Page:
my biggest decision

When I was 17 years old, I made the biggest decision of my life thus far. I might consider it my biggest decision to this day, even at 24.

At 17, I decided to play college basketball at a small NCAA Division II school in northwestern Minnesota.

This was a big decision for a couple of reasons:

#1. Choosing where you go to college is a big decision as it is. For me, there was the added layer of signing a letter of intent – basically, a contract – to play basketball at this school for four years. Although they are yearly contracts – meaning they can let you go whenever – this rarely happens, and in signing, in my head I knew I was signing to four years. My parents played college basketball and they made this very clear – you just don’t quit. You don’t give up on something after you made a promise to do it.

So, this meant four years – through the good, the bad, and the ugly, the ups and the downs, the late nights and early mornings, the long bus rides, the red eye flights, practices, lifting, rehab sessions, injuries, treatment, film sessions, etc. I could go on and on.

#2. This school was eight hours away from home. Eight. That’s quite a ways for an 18 year old kid. I had no family there. No long lost friends in the area. I was alone, with the promise of 12 built-in friends (teammates), which could be for better or for worse.

After the long, grueling recruiting process through the summer of 2014, I had a decision to make. I basically had three options. I had to choose between two schools, or waiting for another school to recruit me throughout my senior season. The benefit of choosing a school beforehand would not only be the security in having somewhere sure to go, but if I were to get injured throughout my senior year, the team I was committed to would honor my committal, where if I only had people recruiting me, they would most likely just drop me due to the injury.

I went back and forth on this for about two weeks, which is the time I had to decide. Everyday, I would convince myself the opposite of the day before. I had recently gone on a visit, and I remember I left never wanting to come back. I didn’t feel like it was “right” per say.

At the time of my needing to make a decision, there were two well-known families in the school district, one of whom I knew very personally, that were diagnosed with some serious health issues. Although I haven’t told these people this, their situations impacted my decisions a lot. I didn’t know what to do, but I knew that I loved basketball dearly. I thought about these people, who had many things they loved on the line due do something that randomly showed up. What would they tell me to do? Would they tell me to take all the chances you can? I asked myself many questions. How often would I see my family? What if I hate it? What if I can’t do it? What if I’m not tough enough? Would I play? Would I make friends?

During all of these questions, I also remember coming across a quote that I ended up posting on Instagram after my decision. The quote read: “It’s a terrible thing, I think, in life to wait until you’re ready. I have this feeling now that actually no one is ever ready to do anything. There is almost no such thing as ready. There is only now.” I love this.

My parents assured me with this: “If you go, and you jump two feet in, and you give this everything you have, and you STILL hate it, you can transfer and/or quit playing. But, if you go halfway, of course you’re going to hate it – that’s what you’re expecting. You have to give it everything first.”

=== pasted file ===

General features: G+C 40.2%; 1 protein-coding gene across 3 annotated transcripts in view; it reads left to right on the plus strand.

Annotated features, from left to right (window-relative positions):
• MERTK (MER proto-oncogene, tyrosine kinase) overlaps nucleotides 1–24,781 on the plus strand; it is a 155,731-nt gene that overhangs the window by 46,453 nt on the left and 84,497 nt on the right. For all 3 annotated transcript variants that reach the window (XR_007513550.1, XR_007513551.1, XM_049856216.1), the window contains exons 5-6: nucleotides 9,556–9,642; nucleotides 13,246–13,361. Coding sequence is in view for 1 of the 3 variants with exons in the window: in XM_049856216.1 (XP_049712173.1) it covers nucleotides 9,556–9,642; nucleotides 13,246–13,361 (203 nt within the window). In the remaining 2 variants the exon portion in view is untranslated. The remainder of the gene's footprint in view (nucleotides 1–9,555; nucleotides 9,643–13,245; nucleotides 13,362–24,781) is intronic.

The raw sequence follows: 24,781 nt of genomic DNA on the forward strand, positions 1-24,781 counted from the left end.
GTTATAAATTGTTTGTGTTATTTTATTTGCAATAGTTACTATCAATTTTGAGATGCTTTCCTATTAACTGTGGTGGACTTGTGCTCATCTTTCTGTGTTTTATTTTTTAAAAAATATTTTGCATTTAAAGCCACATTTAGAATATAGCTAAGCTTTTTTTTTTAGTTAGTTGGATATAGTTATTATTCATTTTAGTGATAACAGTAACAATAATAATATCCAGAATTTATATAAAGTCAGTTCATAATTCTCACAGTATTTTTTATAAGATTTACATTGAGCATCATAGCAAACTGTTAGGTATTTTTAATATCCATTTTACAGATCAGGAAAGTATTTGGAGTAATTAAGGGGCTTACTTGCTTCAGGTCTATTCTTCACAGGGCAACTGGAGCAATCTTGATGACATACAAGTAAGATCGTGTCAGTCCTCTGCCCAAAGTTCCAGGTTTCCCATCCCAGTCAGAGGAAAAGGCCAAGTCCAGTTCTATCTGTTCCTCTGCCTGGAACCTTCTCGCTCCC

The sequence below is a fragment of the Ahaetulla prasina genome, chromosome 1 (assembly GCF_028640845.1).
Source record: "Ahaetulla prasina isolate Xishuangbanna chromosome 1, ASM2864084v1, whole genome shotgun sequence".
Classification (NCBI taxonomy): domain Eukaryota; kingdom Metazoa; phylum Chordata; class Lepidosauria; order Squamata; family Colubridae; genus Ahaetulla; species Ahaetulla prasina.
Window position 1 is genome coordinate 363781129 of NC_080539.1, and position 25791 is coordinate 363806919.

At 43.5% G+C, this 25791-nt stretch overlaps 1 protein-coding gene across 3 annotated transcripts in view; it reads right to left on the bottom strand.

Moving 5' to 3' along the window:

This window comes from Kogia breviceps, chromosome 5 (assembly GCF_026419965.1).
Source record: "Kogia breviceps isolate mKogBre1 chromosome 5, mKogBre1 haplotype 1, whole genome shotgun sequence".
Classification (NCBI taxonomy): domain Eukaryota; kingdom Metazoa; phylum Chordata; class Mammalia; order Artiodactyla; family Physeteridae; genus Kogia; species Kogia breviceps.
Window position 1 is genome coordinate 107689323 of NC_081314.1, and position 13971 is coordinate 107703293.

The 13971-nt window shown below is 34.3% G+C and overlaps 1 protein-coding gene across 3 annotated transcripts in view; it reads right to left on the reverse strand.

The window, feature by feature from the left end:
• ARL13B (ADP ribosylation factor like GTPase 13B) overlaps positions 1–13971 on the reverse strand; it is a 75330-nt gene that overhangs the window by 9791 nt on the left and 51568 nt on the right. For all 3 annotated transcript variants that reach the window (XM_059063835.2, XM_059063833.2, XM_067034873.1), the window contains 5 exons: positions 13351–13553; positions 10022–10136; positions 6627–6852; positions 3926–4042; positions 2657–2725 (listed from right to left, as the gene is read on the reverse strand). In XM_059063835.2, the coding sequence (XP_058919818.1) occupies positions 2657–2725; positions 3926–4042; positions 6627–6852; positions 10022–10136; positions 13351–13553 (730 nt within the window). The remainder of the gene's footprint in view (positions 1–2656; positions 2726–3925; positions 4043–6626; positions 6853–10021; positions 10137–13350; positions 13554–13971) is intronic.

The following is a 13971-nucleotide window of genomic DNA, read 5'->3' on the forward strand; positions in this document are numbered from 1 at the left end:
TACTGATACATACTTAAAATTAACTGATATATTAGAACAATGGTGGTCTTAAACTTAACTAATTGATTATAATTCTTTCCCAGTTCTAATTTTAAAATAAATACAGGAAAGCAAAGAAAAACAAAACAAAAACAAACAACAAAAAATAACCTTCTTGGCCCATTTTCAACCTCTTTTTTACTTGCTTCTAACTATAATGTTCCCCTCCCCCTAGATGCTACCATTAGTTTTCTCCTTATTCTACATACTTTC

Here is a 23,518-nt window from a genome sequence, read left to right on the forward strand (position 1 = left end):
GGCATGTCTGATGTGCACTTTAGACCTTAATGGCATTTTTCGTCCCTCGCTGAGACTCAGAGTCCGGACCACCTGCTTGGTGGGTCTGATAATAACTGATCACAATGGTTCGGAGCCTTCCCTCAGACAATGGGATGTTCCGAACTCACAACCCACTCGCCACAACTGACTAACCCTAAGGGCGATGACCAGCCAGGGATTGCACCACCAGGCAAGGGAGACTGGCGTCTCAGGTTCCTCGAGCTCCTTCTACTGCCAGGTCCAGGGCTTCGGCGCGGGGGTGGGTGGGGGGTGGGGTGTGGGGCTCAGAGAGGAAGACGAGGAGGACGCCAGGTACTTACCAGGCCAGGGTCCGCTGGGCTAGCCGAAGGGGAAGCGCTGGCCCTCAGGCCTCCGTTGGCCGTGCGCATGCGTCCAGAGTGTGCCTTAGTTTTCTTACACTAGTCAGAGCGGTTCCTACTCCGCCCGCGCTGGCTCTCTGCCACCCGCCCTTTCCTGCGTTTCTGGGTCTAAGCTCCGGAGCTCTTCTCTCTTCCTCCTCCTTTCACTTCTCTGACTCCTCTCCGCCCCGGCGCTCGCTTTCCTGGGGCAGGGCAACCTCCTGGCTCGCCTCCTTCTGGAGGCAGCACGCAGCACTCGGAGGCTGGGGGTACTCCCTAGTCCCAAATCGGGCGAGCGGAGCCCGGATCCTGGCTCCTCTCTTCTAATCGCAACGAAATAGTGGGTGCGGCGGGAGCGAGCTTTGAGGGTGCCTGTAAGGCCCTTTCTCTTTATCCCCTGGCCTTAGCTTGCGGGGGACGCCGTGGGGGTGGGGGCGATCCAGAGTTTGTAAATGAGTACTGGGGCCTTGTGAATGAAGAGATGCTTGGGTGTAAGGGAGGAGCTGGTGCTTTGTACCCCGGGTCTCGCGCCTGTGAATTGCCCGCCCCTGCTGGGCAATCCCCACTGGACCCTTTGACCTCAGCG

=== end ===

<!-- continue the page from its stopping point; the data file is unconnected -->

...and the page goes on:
I finally made my decision. I called my coach back and I told him I would be coming to play for him that year.

He was overjoyed. I hung up the phone and cried.

No joke.

I laid in my bed and cried.

Eventually, I went upstairs to tell my mom and the rest of my family.

I had relief, but I’ll be honest, if I told you I was sure I made the right decision, I’d be lying through my teeth.

Fast forward about 10 months, I cried the majority of the eight hours there. I remember my mom offering to buy me anything to make me stop. I was extremely crabby on move in day and I still remember my mom and sister leaving for good, clear as day. It still makes my stomach go tight. I was the oldest child, the first to take this step. All we had known so far was togetherness.

I heard what my parents said though, and I did jump two feet in. I gave this everything I could. I made friends with the other freshman players (my roommates), friends with people in my classes, I went to parties, gatherings, school events, ate at the dining center, went to football games, volleyball games, made traditions, shot at the gym, etc., etc.

My time at this school ended up being the best five years of my life; a story far too long to share in one post. And, it wasn’t because I was sure of it, or even that it was the “right decision”. It was because I made a decision and I chose to make the very, very most of it.

love always, caitlin


6 thoughts on “my biggest decision

  1. My parents said the same thing to me. And I said the same thing to my daughter. I’m glad it turned out well for you, it turned out great for me and my daughter too. College is a game changer.

    Liked by 1 person

  2. O man, making a decision is really a tough thing to do for me, so I can imagine what it must’ve taken for you to make one and stick to it. What a great story that many can learn from. Thanks for sharing!

    Liked by 1 person

  3. Great choice! But the best part was that you stayed with it. Your whole life you will have those vivid memories in your heart. I graduated from college 40 years ago and I still have some of the same friends and we still talk about how much fun we had. PS: It was a small NCAA Div II college and I played every “girl’s sport” I could. Good times!

    Liked by 1 person

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